25th August 2020 marks the 40th anniversary of the Black Report. Intended as a celebration of the NHS, the report instead revealed stark, widening class divisions in terms of health and illness. These were tied not to healthcare failures but to wider social inequalities in income, housing, education, employment and working conditions. Despite the incoming Conservative government’s attempted to bury it—the report was released over the August Bank Holiday—its conclusions prompted decades of community interest and epidemiological research into ‘health inequalities’, most notably the Whitehall studies. Remarkably for a government document, a paperback version was published by Penguin in 1982; it went through multiple print runs and revised editions. But even though a battered copy of the paperback was a staple on many NHS doctors’ bookshelves, health inequalities have widened ever since its publication.
In 2020, in the midst of a global pandemic, the Black Report is not just an indictment of the state of the nation in the late 1970s, but also a grim prophecy that poverty is the most significant comorbidity of all. As a radical, progressive object, it should be commemorated. But as with every historical artefact, it also had its blind spots. As a member of the all-white committee later recalled, the ‘ethnic’ dimension ‘never occurred’ to him and the report did not do it justice. Indeed, ‘race’ is only discussed on a couple of the report’s 400+ pages. The authors acknowledged skin colour as a significant factor in ‘social and economic disabilities’, but in the absence of health data they speculated that male migrants from the ‘New Commonwealth’ self-selected for better health and fitness than their British-born counterparts who seemed to die younger. And they attributed poor child health in immigrant communities to ‘cultural factors such as diet’ or lack of natural immunity to endemic infectious diseases.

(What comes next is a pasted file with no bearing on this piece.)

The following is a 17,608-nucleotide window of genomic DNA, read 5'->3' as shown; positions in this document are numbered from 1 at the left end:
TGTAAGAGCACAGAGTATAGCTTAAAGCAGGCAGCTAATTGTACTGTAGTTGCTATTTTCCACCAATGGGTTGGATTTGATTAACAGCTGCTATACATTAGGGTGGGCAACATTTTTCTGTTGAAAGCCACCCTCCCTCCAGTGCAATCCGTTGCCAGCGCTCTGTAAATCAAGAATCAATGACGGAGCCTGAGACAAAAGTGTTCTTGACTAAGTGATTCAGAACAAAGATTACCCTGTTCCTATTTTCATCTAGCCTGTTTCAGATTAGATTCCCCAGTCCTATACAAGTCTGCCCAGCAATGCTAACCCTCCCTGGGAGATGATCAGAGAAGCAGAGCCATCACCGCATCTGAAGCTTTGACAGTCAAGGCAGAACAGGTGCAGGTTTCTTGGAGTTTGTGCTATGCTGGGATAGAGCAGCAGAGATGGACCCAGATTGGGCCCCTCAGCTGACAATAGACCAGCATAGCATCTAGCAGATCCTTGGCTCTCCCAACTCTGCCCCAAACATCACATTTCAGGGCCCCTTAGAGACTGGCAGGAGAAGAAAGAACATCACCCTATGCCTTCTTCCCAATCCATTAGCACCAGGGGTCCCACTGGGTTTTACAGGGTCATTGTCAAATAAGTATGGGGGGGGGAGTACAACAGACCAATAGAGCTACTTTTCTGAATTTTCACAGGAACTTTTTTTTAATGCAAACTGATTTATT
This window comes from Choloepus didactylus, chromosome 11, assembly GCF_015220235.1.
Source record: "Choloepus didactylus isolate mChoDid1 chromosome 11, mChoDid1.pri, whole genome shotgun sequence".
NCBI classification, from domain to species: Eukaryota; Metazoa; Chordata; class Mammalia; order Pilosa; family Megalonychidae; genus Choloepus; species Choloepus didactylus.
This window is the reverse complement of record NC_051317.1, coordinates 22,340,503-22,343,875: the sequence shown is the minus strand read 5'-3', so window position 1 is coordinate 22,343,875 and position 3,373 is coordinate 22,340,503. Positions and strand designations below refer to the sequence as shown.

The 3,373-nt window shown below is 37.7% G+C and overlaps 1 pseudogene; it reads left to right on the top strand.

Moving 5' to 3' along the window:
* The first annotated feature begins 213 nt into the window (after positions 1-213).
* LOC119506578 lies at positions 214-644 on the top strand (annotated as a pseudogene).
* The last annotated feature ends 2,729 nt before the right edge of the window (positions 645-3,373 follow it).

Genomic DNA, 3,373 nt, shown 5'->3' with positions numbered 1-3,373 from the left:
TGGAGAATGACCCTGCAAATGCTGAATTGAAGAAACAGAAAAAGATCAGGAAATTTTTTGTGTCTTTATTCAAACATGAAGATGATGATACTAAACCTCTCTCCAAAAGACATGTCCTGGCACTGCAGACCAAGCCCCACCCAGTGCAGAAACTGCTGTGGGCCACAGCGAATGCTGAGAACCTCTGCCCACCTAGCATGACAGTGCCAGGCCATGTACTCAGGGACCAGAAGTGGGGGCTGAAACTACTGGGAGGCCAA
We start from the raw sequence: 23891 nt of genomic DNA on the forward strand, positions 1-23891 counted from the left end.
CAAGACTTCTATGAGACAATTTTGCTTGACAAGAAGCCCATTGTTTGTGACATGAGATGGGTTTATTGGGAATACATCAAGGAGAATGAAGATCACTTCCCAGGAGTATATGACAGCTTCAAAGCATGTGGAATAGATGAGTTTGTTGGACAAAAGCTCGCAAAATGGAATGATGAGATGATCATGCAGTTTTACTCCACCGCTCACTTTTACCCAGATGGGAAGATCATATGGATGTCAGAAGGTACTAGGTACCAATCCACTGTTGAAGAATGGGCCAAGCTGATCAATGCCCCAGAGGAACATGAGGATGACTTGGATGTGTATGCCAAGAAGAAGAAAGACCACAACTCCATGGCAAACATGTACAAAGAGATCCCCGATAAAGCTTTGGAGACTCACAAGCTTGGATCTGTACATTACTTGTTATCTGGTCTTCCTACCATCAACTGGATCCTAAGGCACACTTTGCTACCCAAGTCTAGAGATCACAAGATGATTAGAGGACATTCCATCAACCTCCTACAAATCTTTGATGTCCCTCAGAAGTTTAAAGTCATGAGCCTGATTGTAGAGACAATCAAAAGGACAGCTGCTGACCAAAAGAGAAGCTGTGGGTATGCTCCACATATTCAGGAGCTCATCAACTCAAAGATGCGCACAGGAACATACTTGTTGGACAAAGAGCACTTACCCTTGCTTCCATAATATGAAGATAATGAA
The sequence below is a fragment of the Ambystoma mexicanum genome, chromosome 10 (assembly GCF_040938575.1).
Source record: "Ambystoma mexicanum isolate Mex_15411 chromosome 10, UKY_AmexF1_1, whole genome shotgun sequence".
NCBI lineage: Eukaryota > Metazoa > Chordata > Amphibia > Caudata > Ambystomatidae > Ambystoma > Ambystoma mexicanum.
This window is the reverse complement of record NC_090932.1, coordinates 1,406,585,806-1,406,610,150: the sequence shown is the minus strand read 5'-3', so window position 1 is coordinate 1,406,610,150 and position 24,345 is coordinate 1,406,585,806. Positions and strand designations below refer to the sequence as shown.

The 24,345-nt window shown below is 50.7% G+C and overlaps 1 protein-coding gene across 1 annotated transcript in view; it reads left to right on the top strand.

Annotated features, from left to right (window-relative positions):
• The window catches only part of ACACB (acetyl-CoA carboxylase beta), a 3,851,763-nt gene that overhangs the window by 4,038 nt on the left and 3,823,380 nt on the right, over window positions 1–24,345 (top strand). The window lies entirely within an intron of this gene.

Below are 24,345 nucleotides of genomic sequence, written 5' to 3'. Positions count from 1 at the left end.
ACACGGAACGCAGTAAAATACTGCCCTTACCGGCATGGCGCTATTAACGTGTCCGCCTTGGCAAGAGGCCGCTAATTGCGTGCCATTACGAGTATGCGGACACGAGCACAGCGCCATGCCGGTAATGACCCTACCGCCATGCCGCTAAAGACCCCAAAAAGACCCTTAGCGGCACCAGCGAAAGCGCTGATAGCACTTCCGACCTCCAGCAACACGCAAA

But, while the Black Report was sanguine on ‘race’, the 1980s saw a flush of health activism among Black and Asian community workers and patient organisations, working on the impact of ‘race’ and racism on the health of racialized people. Where the Black Report indicted not the NHS but wider inequality that led to class health divides, these activists identified key interventions the NHS could make. Crucially, they argued that in terms of housing and work conditions, Black and Asian people were more likely to be disadvantaged—and that their poor health outcomes were then blamed by the medical community not on racism or even class but on ‘culture’ (just as the Black Report had done).
In 1981, for example, the Brent Community Health Council noted that the NHS attitude towards early infant mortality in their London borough focused on Black and Asian women failing to attend perinatal appointments, rates of illegitimacy, and better contraceptive education programmes, ignoring the fact that rates of infant mortality were worse in areas with poorer housing. ‘In a few deft logical steps,’ the CHC noted, ‘any collective responsibility for the suffering which results from class exploitation – babies dying because of poverty – has been absolved, and the problem ascribed to cultural inferiority.’
The authors of The Heart of the Race: Black Women’s Lives in Britain (1985) took doctors to task for blaming differential maternity outcomes on ‘the “irresponsibility” of Black mothers’, without considering how the ‘kind of work we can or cannot do, the housing we have, the amount of rest we can get and the quality of food we can eat all have a decisive effect on our babies’ chances at birth.’ And the Liverpool-based Race and Health Project (1986-88) investigated ‘class and racial inequalities’, including under the Mental Health Act, and called for ‘radical changes in policy formulation and implementation, which would benefit all, irrespective of race, class, age or gender.’